Carson McCullers

Carson McCullers

Carson McCullers (February 19, 1917– September 29, 1967) was an American author of novels and short stories. Born Lula Carson Smith in Columbus, Georgia, on February 19, 1917. Like the adolescent girl Frankie Addams  in her novel The Member of the Wedding, McCullers renamed herself at age thirteen, dropping her first name in favor of her middle name.

Her parents, Lamar Smith, a jeweler, and Marguerite Waters Smith, provided their three children with a comfortable middle-class life. Carson was their first born child, and they considered her an artistic genius and encouraged her interests, especially music. Lynne Greeley, writing in Theatre History Studies, refers to Carson McCullers as “the preferred child” in her family.

Writing across genres

McCullers is known primarily for her novels, but she also wrote two plays, a number of short stories, children’s poetry, and other works. Most of her work is set in the American South and involves people struggling with loneliness and feelings of isolation. She has earned a place among classic southern writers, along with William Faulkner, Flannery O’Connor, and Tennessee Williams.

McCullers felt that she was an outsider and a loner. Her school days were marked by mediocre grades and the stares of fellow students at her eccentric dress and gangly height of nearly five feet, nine inches. When she was fifteen, she contracted rheumatic fever. From that point on, her life was a constant struggle with illness and physical discomfort.

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The heart is a lonely hunter by Carson McCullers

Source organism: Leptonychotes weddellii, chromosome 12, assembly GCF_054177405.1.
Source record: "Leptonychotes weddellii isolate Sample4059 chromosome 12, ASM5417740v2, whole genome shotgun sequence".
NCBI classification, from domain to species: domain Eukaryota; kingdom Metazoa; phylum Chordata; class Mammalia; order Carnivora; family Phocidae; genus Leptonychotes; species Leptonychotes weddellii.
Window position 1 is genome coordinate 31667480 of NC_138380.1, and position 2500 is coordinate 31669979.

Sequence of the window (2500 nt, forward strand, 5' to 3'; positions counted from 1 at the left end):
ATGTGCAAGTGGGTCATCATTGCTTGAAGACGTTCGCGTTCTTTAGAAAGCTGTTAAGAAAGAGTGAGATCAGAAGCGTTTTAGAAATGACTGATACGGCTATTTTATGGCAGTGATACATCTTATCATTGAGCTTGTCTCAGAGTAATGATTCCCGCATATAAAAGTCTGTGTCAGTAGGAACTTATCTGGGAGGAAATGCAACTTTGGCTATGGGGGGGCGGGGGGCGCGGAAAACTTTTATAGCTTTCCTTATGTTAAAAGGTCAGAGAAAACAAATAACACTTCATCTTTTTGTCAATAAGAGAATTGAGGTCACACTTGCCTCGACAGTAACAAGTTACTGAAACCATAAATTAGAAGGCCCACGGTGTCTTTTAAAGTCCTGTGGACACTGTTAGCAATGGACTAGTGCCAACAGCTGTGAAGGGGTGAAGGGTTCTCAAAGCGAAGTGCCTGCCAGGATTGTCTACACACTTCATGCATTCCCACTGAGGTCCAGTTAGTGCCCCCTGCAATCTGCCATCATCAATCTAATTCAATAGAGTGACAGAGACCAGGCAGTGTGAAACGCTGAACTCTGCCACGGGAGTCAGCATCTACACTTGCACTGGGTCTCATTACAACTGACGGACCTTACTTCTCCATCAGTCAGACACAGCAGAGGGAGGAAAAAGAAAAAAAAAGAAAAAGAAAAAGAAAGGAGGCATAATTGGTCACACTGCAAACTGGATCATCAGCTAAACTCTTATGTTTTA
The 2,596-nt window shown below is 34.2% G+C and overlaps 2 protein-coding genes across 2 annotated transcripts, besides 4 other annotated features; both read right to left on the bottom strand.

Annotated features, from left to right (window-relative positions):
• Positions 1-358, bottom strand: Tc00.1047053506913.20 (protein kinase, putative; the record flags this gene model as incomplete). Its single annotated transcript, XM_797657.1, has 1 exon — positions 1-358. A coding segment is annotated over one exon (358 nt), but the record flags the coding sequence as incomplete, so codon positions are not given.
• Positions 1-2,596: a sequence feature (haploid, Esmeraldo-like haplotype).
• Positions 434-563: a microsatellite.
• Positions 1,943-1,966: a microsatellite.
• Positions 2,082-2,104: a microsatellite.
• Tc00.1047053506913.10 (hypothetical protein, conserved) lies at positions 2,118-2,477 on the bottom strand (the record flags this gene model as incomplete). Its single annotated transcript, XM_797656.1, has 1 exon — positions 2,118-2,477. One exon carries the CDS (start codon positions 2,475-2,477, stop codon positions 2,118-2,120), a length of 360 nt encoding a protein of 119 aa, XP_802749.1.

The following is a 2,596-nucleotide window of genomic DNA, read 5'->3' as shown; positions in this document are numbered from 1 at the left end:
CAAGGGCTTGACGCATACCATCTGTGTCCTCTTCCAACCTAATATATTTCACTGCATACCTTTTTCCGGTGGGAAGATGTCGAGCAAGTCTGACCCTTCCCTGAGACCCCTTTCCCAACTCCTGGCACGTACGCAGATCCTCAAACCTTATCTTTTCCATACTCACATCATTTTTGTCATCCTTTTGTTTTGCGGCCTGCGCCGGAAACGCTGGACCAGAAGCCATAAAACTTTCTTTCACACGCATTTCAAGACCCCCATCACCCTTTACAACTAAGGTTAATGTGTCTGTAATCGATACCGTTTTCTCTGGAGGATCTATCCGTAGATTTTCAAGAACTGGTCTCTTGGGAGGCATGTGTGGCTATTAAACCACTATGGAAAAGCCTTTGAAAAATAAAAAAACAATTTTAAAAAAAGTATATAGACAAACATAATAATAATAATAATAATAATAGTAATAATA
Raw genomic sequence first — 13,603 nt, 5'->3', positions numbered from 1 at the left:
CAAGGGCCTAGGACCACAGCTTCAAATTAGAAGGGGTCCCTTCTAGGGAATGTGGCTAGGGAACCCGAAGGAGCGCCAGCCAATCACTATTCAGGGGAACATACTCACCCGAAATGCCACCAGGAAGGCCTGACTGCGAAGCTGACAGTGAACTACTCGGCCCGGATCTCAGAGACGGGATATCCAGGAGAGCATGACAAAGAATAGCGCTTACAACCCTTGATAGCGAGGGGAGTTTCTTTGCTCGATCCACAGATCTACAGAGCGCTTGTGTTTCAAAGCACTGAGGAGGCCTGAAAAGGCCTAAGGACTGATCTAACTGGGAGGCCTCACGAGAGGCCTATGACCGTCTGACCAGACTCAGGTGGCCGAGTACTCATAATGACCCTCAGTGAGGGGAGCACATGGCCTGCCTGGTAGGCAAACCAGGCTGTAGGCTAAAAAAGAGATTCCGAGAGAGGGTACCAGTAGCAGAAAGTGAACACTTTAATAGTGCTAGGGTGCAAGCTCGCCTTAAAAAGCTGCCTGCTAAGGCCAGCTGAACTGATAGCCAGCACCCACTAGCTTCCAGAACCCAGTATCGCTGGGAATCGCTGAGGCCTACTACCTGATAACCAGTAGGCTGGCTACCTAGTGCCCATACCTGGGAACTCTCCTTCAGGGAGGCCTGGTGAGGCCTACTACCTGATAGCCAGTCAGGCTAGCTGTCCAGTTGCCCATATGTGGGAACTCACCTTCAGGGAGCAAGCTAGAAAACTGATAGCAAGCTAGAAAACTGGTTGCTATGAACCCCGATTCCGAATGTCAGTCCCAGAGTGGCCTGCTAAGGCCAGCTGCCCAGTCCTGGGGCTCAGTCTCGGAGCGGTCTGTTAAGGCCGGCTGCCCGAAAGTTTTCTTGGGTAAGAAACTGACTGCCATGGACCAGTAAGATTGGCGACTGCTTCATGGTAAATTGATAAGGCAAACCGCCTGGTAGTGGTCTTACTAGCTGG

12 Quotes from The Heart is a Lonely Hunter
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A move to New York City

As soon as she graduated from high school, McCullers left Columbus and moved to New York City. She had plans to attend the Juilliard School of Music.

Because of a lack of money—sources differ on whether her funds were mismanaged by a family friend or stolen—she ended up working various day jobs and attending night classes first at New York University and then at Columbia University during 1935 and 1936. In 1936, one of her professors at Columbia helped get her first short story, “Wunderkind,” published in Story magazine.


A troubled marriage to Reeves McCullers

During a trip back home in 1935, McCullers met Reeves McCullers. They were married in 1937. Their relationship “was not a traditional marriage,” as Sara Nalley notes in the Dictionary of Literary Biography, and they lived together only on occasion.

Historians have noted the author’s deep and passionate friendships with other women as an inhibiting factor in her marriage. Others have described a marriage fraught with tension, violence, and substance abuse.

According to McCullers in the introduction to her play The Square Root of Wonderful, her husband’s disappointment in his own attempt to launch a literary career is echoed in the play’s portrayal of Phillip Lovejoy. The couple divorced in 1941 but remarried in 1945. Reeves McCullers committed suicide in 1953.


The Heart is a Lonely Hunter

McCullers’ first novel, The Heart Is a Lonely Hunter, was published in 1940. McCullers became the toast of the literary scene. The novel was wildly successful. She was quoted as saying that she was “much too young to understand what happened to me or the responsibility it entailed.” Still, the novel displayed wisdom far beyond her years as an examination of individual loneliness and as a statement on class and race in America. Richard Wright, the noted Black author, could be a tough critic, but he had only words of praise for this debut novel, writing:

“To me the most impressive aspect of The Heart is a Lonely Hunter is the astonishing humanity that enables a white writer, for the first time in Southern fiction, to handle African-American characters with as much ease and justice as those of her own race.

This cannot be accounted for stylistically or politically; it seems to stem from an attitude toward life which enables McCullers to rise above the pressures of her environment and embrace white and black humanity in one sweep of apprehension and tenderness.”

Her next three works, all published before her thirtieth birthday. These were Reflections in a Golden Eye, The Ballad of the Sad Café, and The Member of the Wedding.